7. Eid al Adha – July 31st

This is referred to as the festival of sacrifice. But, before Abraham could sacrifice his son, God provided a goat to sacrifice instead. In commemoration of this intervention, an animal is sacrificed ritually and divided into three parts. One share is given to the poor and needy, another is kept for home, and the third is given to relatives.

In the Islamic lunar calendar, Eid al-Adha falls on the 10th day of Dhu al-Hijjah and lasts for four days. In the international (Gregorian) calendar, the dates vary from year to year shifting approximately 11 days earlier each year.

Eid al Adha additional day – August 1st – Continuation of the previous holiday.

8. Independence Day – October 1st

In 1914, the Southern Nigeria Protectorate was combined with the Northern Nigeria Protectorate to create the Colony and Protectorate of Nigeria, which has the borders of modern-day Nigeria. By the late 1950s, the call for independence of territories in Africa and the decline of the British Empire led to the country being granted independence on 1 October 1960 as the Federation of Nigeria. Three years later, the constitution was amended and the country was declared the Federal Republic of Nigeria with Nnamdi Azikiwe, previously Governor-General, as the first President.

Independence Day is an official national holiday in Nigeria celebrated on the first of October. It marks Nigeria’s proclamation of independence from British rule on 1 October 1960. The holiday is celebrated annually by the government of Nigeria. The festivities begin with the President’s address to the people, which is broadcast on radio and television. Another integral part of the festivities is the military parade in Abuja, the parade of students and unions to the folk music and concerts of famous artists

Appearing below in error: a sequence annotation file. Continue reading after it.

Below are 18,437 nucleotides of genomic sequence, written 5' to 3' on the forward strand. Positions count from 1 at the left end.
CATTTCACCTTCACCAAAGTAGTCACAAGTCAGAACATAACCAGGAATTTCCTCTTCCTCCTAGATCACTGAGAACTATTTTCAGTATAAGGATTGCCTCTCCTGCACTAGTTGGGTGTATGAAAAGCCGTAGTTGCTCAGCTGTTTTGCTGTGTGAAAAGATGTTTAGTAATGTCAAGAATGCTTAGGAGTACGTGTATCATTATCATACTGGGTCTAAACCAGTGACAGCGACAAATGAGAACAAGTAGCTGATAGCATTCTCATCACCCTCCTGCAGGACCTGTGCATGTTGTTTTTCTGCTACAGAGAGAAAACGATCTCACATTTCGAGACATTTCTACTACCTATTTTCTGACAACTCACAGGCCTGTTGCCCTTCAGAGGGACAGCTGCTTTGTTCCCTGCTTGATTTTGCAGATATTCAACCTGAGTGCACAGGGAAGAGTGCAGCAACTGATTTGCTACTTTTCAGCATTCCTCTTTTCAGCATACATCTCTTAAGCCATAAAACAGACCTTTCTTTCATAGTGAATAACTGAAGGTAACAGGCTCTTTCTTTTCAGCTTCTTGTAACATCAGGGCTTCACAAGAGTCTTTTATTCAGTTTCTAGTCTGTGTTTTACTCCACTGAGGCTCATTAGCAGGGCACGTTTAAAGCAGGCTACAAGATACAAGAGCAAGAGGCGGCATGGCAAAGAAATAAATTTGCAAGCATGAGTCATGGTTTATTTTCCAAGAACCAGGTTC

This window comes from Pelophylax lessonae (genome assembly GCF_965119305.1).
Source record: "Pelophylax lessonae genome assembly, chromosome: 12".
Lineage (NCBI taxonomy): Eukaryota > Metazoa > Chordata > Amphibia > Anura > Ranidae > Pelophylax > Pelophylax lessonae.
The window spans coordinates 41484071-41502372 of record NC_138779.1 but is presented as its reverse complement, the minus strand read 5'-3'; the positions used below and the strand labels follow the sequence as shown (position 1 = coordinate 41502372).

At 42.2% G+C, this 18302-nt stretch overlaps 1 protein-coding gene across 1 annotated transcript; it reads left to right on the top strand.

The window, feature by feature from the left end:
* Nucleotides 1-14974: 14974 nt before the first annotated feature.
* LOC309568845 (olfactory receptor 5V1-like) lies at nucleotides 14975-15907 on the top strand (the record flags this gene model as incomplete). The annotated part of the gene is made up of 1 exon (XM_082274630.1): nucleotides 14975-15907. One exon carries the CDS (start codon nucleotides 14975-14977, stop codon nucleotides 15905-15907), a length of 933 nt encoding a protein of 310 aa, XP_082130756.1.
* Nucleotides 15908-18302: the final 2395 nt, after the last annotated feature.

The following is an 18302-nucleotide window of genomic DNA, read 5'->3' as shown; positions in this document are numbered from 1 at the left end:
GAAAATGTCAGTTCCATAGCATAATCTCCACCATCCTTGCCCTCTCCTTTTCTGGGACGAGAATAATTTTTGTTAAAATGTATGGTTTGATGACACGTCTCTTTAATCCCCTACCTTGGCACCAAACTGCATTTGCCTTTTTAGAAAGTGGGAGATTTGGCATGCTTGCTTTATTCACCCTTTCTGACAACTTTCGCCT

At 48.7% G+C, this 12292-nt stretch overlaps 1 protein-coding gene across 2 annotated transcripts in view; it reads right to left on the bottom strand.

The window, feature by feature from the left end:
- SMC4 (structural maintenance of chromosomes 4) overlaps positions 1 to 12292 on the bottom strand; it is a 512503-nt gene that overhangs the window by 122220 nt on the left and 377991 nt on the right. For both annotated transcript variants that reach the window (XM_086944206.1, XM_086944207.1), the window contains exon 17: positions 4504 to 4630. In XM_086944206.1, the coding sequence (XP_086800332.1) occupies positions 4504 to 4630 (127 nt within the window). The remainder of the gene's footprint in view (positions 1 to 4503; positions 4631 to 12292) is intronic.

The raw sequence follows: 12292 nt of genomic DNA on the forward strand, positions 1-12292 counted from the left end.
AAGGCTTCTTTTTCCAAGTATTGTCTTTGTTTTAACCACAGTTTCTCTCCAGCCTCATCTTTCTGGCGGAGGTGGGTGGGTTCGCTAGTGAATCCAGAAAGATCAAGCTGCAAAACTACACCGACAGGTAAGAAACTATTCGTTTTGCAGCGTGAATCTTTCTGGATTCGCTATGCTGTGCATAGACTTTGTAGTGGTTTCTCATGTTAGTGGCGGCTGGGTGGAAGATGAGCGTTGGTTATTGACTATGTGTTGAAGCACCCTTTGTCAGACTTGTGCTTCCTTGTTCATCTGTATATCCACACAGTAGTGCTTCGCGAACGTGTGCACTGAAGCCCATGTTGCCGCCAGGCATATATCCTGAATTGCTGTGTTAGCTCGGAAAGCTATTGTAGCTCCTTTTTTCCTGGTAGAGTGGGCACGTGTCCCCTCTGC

9. Christmas Day – December 25th

According to the traditional Christmas narrative, the Nativity of Jesus, delineated in the New Testament says that Jesus was born in Bethlehem, in accordance with messianic prophecies. When Joseph and Mary arrived in the city, the inn had no room and so they were offered a stable where the Christ The child was soon born, with angels proclaiming this news to shepherds who then further disseminated the information.